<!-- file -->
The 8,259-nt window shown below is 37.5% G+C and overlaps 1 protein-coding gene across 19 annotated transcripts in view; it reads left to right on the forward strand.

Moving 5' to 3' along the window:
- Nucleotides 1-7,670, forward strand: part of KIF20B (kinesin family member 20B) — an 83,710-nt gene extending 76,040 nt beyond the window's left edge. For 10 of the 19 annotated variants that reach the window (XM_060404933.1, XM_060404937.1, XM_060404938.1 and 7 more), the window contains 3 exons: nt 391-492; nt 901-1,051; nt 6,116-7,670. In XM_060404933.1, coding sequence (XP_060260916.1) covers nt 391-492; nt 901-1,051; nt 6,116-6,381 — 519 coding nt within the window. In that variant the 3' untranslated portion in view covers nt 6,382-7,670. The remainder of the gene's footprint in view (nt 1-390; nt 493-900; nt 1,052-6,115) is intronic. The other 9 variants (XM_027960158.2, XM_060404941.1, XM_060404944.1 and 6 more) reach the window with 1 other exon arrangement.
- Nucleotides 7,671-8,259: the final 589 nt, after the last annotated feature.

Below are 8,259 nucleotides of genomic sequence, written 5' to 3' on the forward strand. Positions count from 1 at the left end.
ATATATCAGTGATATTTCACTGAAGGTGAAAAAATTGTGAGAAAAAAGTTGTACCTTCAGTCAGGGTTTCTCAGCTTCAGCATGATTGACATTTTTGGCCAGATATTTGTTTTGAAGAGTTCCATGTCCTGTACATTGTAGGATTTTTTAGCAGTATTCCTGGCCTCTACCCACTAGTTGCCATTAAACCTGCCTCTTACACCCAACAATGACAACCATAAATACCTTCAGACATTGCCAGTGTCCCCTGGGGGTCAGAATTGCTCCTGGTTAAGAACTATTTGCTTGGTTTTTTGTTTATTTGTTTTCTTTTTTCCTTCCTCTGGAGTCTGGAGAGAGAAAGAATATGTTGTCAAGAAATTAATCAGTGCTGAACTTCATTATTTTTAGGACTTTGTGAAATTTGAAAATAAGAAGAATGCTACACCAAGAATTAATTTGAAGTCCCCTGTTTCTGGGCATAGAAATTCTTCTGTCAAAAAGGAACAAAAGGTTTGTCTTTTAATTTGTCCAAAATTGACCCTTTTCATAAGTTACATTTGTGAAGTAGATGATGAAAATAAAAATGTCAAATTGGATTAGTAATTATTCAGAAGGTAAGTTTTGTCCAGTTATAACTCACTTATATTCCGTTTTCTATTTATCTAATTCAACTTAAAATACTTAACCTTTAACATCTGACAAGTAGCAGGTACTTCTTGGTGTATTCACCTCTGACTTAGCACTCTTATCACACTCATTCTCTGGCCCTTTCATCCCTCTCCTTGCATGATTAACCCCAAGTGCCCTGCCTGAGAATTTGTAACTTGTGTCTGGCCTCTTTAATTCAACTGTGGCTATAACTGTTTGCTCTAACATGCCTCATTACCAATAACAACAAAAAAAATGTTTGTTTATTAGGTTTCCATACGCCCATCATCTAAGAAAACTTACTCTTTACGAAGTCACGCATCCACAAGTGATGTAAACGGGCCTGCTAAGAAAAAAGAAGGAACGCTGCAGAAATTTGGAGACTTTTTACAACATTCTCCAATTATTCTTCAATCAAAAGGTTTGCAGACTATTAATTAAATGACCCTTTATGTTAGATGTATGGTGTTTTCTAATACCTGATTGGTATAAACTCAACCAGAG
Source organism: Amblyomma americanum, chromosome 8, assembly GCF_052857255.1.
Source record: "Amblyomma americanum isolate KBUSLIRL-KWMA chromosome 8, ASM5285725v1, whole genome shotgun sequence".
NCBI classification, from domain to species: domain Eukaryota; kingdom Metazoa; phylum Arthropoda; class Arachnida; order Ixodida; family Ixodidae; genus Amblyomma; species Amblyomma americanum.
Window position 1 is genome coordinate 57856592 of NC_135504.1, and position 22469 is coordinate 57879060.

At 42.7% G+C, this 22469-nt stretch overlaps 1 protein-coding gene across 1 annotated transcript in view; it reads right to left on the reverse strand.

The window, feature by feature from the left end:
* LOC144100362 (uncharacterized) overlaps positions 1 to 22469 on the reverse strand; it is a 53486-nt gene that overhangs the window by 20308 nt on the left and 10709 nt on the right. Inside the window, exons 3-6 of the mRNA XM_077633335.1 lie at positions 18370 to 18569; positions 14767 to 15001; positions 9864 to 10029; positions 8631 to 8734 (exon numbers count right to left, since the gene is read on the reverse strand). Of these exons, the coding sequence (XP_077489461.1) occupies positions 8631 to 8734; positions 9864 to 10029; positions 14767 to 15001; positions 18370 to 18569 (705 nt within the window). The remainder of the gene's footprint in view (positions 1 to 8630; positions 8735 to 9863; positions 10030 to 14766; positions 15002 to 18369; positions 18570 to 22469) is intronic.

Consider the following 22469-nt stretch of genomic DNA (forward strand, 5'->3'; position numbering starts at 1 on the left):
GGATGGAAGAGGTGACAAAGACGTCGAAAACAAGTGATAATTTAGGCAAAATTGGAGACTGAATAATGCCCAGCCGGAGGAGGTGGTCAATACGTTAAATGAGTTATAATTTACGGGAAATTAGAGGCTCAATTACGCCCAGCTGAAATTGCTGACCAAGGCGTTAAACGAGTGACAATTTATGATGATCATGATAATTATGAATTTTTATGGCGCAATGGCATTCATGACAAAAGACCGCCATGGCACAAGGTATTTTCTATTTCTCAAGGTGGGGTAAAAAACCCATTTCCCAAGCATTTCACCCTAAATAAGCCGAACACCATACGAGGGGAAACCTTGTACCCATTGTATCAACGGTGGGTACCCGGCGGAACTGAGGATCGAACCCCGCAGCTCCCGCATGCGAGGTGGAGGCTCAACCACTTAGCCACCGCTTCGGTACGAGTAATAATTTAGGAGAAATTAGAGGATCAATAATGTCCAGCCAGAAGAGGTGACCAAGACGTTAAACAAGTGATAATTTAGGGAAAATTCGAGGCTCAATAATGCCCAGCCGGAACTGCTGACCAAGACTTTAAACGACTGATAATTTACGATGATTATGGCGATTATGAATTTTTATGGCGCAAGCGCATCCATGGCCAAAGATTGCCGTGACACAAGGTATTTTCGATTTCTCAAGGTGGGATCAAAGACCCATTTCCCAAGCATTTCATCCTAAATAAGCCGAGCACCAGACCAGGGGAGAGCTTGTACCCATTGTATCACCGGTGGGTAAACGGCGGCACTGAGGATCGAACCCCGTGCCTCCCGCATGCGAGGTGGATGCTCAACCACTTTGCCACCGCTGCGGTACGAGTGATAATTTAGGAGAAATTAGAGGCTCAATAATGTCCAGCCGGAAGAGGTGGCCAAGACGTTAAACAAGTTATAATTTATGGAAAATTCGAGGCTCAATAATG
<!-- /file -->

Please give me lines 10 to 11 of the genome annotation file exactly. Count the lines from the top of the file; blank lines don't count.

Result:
Window position 1 is genome coordinate 57856592 of NC_135504.1, and position 22469 is coordinate 57879060.

At 42.7% G+C, this 22469-nt stretch overlaps 1 protein-coding gene across 1 annotated transcript in view; it reads right to left on the reverse strand.